Radar Replaces Displacer Level Sensors
Radar level sensors use microwave pulses above 2 GHz which travel at the speed of light. The wave travels a distance of one meter in 3.4 nanoseconds. The speed remains essentially the same in a vacuum or any type of gas. The advantage is obvious, namely precision, non-contact detection for almost any medium. However, radar does have one crucial disadvantage. Objects inside the container or changes in the container cross-section create “false” echoes which interfere with detection.
There is one variant which sidesteps these problems: On guided wave radar systems, the pulses are sent down a metal probe. At the boundary surface, sufficient energy is reflected back to determine the level in the container. The signal travels through vapor clouds and past any objects. Agitators pose the only remaining problems. However, even for that problem the company has a solution. “We can supply a curved probe on our latest guided wave radar systems,” reported Baert. This feature is very welcome in the pharmaceutical and biotechnology industries.
Two Sides of the Same Coin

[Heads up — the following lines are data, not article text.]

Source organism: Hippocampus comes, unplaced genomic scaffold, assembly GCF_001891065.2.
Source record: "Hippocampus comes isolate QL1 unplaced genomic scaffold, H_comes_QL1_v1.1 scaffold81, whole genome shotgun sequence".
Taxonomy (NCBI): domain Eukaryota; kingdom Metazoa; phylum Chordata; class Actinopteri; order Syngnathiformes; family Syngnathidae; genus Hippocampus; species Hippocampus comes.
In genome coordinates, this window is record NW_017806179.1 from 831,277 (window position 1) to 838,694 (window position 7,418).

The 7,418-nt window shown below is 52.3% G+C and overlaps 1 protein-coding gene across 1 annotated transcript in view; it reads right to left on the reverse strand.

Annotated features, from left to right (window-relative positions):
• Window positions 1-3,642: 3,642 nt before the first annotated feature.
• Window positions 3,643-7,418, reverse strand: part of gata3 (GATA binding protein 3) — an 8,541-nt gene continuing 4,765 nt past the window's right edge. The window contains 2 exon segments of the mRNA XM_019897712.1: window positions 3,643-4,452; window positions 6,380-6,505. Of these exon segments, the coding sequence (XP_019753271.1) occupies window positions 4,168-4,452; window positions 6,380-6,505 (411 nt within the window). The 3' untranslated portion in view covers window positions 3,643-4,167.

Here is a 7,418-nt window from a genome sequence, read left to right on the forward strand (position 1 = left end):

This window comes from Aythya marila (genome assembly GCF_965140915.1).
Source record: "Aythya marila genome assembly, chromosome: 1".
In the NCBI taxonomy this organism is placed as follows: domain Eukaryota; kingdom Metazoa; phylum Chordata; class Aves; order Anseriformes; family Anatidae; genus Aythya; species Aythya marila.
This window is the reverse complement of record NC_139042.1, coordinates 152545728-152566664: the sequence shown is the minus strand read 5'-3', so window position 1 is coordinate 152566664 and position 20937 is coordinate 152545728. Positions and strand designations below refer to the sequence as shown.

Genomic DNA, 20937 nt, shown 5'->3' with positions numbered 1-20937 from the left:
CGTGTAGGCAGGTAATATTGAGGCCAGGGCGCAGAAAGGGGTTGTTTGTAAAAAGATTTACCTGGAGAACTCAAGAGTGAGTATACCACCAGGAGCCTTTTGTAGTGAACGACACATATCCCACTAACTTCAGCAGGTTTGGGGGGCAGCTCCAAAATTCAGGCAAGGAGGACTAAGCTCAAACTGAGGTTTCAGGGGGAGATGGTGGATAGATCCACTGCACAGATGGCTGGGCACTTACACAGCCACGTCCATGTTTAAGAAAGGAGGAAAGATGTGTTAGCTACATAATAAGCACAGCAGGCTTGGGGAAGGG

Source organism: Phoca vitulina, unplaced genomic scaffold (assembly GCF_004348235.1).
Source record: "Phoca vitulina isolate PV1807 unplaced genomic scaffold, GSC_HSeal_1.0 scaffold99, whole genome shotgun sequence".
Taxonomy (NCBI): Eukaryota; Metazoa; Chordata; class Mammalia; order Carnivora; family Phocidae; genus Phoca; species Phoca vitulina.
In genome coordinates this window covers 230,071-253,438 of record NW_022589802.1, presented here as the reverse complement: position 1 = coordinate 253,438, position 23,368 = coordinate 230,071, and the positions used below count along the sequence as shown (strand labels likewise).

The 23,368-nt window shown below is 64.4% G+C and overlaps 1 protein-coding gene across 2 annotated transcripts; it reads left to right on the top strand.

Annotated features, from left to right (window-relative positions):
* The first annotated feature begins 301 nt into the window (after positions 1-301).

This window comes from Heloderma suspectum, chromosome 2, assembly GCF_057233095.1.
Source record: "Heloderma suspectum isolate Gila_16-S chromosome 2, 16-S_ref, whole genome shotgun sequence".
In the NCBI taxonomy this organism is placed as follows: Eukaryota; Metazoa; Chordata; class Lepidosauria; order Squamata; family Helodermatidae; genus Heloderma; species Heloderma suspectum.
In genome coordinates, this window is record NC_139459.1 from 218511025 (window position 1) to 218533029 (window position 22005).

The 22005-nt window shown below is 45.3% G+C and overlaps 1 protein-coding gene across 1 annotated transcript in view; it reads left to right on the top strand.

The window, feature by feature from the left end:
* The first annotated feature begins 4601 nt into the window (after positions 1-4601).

Magnetrol delivers around 20,000 sensors a year, particularly to customers in the oil, gas and petrochemical industry. However, demand also exists for the Belgian company’s sensors in other industries where there is a need for maximum precision. As detection becomes increasingly accurate, rugged and versatile, development efforts are now focused on data evaluation.
Other trends such as wireless data transmission are not a significant factor at the moment, reported Annick Halterman, Global Service and Technical Support Manager. “Many customers actually insist on the two-wire standard.” Non-contact and guided wave sensors are two sides of the same coin, said Halterman. Rather than deciding on one standard, the important thing is to know which technology is better for any given application. The sensors complement each other very well, sometimes even in the same system.